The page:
## Primality test in Haskell

**Problem:** Implement a primality test in Haskell. Below is the code. The first implementation of the function divides uses a homemade function for finding the remainder when an integer is divided by another integer.

-- The remainder when a is divided by b. remainder :: Integer -> Integer -> Integer remainder a b | a < b = a | a == b = 0 | otherwise = remainder (a - b) b -- Whether d divides n. divides :: Integer -> Integer -> Bool divides d n = remainder n d == 0

The second implementation of divides uses the built-in function rem to find the remainder upon division by an integer.

-- Whether d divides n. A more efficient version that uses the built-in -- function rem. divides :: Integer -> Integer -> Bool divides d n = rem n d == 0

The full primality test follows:

-- Whether d divides n. A more efficient version that uses the built-in -- function rem. divides :: Integer -> Integer -> Bool divides d n = rem n d == 0 -- The least divisor of n that is at least k. ldf :: Integer -> Integer -> Integer ldf k n | divides k n = k | k^2 > n = n | otherwise = ldf (k + 1) n -- The least divisor of n. ld :: Integer -> Integer ld n = ldf 2 n -- Primality test. prime :: Integer -> Bool prime n | n < 1 = error "must be a positive integer" | n == 1 = False | otherwise = ld n == n

## Basic implementation of Dijkstra’s algorithm

Dijkstra’s algorithm as presented in Algorithm 2.5, page 75 of the book Algorithmic Graph Theory is meant to be a general template. Lots of details have been left out, one in particular is how to implement line 6 of the algorithm. This one line of Dijkstra’s algorithm has been the subject of numerous research papers on how to efficiently implement a search technique for Dijkstra’s algorithm. A simple search technique is linear search, where you search some array or list from start to finish. A more efficient search technique for line 6 is a binary heap. To implement infinity as stated on line 1 of Algorithm 2.5, you would simply let a very large number represent infinity. This number should ideally be larger than any weight in the graph you are searching.

Below is a basic implementation of Dijkstra’s algorithm following the general template of Algorithm 2.5. This implementation is meant to be for searching in simple, unweighted, undirected, connected graphs. Because the graph to search is assumed to be unweighted, I simply let each edge have unit weight and represent infinity as the integer . The implementation below should provide a basis on which to implement Dijkstra’s algorithm for, say, weighted graphs and other types of graphs. To use the implementation below, save it to a Python file, load the file into a Sage session using load(), and call the function dijkstra().

def dijkstra(G, s): """ Shortest paths in a graph using Dijkstra's algorithm. INPUT: - G -- a simple, unweighted, undirected, connected graph. Thus each edge has unit weight. - s -- a vertex in G from which to start the search. OUTPUT: A list D of distances such that D[v] is the distance of a shortest path from s to v. A dictionary P of vertex parents such that P[v] is the parent of v. EXAMPLES: sage: G = graphs.PetersenGraph() sage: dijkstra(G, 0) ([0, 1, 2, 2, 1, 1, 2, 2, 2, 2], {1: 0, 2: 1, 3: 4, 4: 0, 5: 0, 6: 1, 7: 5, 8: 5, 9: 4}) sage: G = Graph({0:{1:1, 3:1}, 1:{2:1, 3:1, 4:1}, 2:{4:1}}) sage: dijkstra(G, 0) ([0, 1, 2, 1, 2], {1: 0, 2: 1, 3: 0, 4: 1}) """ n = G.order() # how many vertices m = G.size() # how many edges D = [1000000000 for _ in range(n)] # largest weights; represent +infinity D[s] = 0 # distance from vertex to itself is zero P = {} # a dictionary for fast look-up Q = set(G.vertices()) while len(Q) > 0: v = mindist(D, Q) Q.remove(v) Adj = set(G.neighbors(v)) for u in Adj.intersection(Q): if D[u] > D[v] + 1: # each edge has unit weight, so add 1 D[u] = D[v] + 1 P.setdefault(u, v) # the parent of u is v return D, P def mindist(D, Q): """ Choose a vertex in Q such that it has minimal distance. INPUT: - D -- a list of vertices with corresponding distances. Each distance D[v] corresponding to a vertex v means that v is that much further away from a source vertex. - Q -- all vertices to consider. OUTPUT: A vertex with minimum distance. """ v = None # start the search here low = 1000000000 # the running minimum distance; represent +infinity for u in Q: if D[u] < low: v = u low = D[v] return v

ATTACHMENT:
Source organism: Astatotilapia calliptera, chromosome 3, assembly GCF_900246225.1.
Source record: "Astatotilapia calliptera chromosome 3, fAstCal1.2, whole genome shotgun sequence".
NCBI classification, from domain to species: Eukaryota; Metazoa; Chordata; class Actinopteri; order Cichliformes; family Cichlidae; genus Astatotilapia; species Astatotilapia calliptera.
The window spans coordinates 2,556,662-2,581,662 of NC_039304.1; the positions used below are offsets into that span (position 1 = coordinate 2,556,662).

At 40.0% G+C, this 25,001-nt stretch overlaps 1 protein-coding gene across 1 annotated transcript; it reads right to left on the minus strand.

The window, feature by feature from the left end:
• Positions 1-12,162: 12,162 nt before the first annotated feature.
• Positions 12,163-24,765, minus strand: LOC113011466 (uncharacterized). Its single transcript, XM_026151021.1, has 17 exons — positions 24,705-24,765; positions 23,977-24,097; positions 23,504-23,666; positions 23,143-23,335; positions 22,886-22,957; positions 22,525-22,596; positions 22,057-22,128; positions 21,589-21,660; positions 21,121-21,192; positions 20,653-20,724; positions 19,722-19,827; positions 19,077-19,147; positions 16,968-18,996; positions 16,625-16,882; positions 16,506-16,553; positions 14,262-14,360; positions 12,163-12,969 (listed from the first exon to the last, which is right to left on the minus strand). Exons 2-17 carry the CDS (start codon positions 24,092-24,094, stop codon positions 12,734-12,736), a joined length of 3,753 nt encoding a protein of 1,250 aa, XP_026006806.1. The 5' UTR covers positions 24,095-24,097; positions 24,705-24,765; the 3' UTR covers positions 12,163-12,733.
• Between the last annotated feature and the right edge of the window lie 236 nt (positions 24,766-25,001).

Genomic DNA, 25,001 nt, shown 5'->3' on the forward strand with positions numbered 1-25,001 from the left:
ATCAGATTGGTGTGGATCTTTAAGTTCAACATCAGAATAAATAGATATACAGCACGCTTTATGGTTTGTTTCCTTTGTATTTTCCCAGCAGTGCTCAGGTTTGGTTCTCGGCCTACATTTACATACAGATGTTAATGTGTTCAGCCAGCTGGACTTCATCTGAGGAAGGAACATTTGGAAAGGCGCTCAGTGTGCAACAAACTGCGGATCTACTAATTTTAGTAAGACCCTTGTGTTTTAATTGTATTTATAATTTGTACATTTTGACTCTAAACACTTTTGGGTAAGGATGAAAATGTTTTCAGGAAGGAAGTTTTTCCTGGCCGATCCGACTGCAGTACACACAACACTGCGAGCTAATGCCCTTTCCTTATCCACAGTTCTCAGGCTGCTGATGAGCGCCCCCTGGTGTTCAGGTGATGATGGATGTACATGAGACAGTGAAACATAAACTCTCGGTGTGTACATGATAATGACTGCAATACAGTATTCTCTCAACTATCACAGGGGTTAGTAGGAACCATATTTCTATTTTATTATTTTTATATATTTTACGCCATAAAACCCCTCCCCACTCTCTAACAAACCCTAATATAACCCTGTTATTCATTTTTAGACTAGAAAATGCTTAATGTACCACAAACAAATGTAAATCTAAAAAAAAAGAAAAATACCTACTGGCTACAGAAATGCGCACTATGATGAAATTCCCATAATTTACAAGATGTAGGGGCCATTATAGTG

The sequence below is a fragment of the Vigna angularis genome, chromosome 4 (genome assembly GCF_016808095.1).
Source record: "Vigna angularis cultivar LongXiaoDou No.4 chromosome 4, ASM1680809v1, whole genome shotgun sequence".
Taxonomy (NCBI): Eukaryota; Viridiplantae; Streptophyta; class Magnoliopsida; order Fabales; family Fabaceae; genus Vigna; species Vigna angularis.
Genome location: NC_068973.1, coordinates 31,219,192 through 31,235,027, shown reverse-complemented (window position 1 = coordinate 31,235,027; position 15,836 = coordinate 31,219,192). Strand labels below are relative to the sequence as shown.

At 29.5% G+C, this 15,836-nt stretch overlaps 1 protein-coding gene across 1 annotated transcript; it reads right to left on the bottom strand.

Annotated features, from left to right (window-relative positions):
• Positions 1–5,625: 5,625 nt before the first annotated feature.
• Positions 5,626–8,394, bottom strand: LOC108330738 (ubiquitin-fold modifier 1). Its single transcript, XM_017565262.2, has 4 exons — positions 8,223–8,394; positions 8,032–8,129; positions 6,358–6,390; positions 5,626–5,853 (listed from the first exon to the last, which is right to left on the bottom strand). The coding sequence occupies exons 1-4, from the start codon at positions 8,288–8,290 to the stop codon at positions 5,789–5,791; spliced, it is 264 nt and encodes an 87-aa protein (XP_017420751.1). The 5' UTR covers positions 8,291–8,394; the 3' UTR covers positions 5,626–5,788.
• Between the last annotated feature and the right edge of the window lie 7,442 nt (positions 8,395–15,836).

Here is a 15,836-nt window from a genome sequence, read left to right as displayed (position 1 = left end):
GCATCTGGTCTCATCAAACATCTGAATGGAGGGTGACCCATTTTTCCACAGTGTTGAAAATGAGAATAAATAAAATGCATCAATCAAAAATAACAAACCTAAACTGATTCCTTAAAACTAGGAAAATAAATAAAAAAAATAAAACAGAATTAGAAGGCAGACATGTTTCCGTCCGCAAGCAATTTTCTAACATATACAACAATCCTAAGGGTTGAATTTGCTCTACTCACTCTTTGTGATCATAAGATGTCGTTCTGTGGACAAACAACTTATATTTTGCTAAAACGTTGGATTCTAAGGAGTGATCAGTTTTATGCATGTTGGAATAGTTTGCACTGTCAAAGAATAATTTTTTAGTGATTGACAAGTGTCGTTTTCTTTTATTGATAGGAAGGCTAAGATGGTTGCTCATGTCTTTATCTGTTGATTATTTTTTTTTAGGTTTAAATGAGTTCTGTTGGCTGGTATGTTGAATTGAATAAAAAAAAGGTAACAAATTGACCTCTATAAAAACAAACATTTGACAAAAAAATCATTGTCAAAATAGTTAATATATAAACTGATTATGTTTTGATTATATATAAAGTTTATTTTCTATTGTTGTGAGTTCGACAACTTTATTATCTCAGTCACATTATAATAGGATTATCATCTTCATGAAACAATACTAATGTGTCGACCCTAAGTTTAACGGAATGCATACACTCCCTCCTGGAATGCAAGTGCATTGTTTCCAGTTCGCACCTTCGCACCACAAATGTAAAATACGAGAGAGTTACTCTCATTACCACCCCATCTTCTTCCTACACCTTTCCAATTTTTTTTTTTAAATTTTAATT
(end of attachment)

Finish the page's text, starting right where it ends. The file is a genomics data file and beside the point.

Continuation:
## Haskell snippet

Just some snippet of Haskell code today to return the last but one element of a list. The first implementation uses the built-in functions `last`

and `take`

.

-- Return the last but one element of a list. This implementation uses -- last and take. penlast :: [a] -> a penlast xs = if null xs || length xs <= 2 then head xs else last (take ((length xs) - 1) xs)

The second implementation below uses the built-in functions `head`

and `drop`

.

-- Return the penultimate element of a list. This implementation uses -- head and drop. penhead :: [a] -> a penhead xs = if null xs || length xs <= 2 then head xs else head (drop ((length xs) - 2) xs)